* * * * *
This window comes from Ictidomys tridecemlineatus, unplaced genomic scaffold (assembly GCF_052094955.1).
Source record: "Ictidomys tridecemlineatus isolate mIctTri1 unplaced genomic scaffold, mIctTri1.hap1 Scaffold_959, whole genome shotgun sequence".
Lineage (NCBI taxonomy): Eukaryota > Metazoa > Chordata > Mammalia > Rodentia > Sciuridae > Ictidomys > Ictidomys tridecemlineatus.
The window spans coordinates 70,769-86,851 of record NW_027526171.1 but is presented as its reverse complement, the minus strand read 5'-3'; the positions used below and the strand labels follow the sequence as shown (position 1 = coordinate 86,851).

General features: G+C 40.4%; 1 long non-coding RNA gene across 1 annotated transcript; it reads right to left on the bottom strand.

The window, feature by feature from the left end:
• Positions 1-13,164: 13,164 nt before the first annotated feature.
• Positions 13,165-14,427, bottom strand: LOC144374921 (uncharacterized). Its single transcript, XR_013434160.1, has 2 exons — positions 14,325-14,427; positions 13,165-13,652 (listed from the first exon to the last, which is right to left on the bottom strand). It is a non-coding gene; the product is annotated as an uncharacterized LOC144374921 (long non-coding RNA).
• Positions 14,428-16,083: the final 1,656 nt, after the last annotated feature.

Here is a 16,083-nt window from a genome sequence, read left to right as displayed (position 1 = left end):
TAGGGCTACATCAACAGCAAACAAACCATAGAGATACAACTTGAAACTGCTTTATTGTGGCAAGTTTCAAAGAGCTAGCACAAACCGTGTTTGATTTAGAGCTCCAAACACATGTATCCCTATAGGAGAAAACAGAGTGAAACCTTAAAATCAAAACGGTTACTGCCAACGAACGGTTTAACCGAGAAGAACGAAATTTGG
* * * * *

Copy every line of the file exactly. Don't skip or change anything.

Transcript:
This window comes from Ictidomys tridecemlineatus, unplaced genomic scaffold (assembly GCF_052094955.1).
Source record: "Ictidomys tridecemlineatus isolate mIctTri1 unplaced genomic scaffold, mIctTri1.hap1 Scaffold_959, whole genome shotgun sequence".
Lineage (NCBI taxonomy): Eukaryota > Metazoa > Chordata > Mammalia > Rodentia > Sciuridae > Ictidomys > Ictidomys tridecemlineatus.
The window spans coordinates 70,769-86,851 of record NW_027526171.1 but is presented as its reverse complement, the minus strand read 5'-3'; the positions used below and the strand labels follow the sequence as shown (position 1 = coordinate 86,851).

General features: G+C 40.4%; 1 long non-coding RNA gene across 1 annotated transcript; it reads right to left on the bottom strand.

The window, feature by feature from the left end:
• Positions 1-13,164: 13,164 nt before the first annotated feature.
• Positions 13,165-14,427, bottom strand: LOC144374921 (uncharacterized). Its single transcript, XR_013434160.1, has 2 exons — positions 14,325-14,427; positions 13,165-13,652 (listed from the first exon to the last, which is right to left on the bottom strand). It is a non-coding gene; the product is annotated as an uncharacterized LOC144374921 (long non-coding RNA).
• Positions 14,428-16,083: the final 1,656 nt, after the last annotated feature.

Here is a 16,083-nt window from a genome sequence, read left to right as displayed (position 1 = left end):
TAGGGCTACATCAACAGCAAACAAACCATAGAGATACAACTTGAAACTGCTTTATTGTGGCAAGTTTCAAAGAGCTAGCACAAACCGTGTTTGATTTAGAGCTCCAAACACATGTATCCCTATAGGAGAAAACAGAGTGAAACCTTAAAATCAAAACGGTTACTGCCAACGAACGGTTTAACCGAGAAGAACGAAATTTGG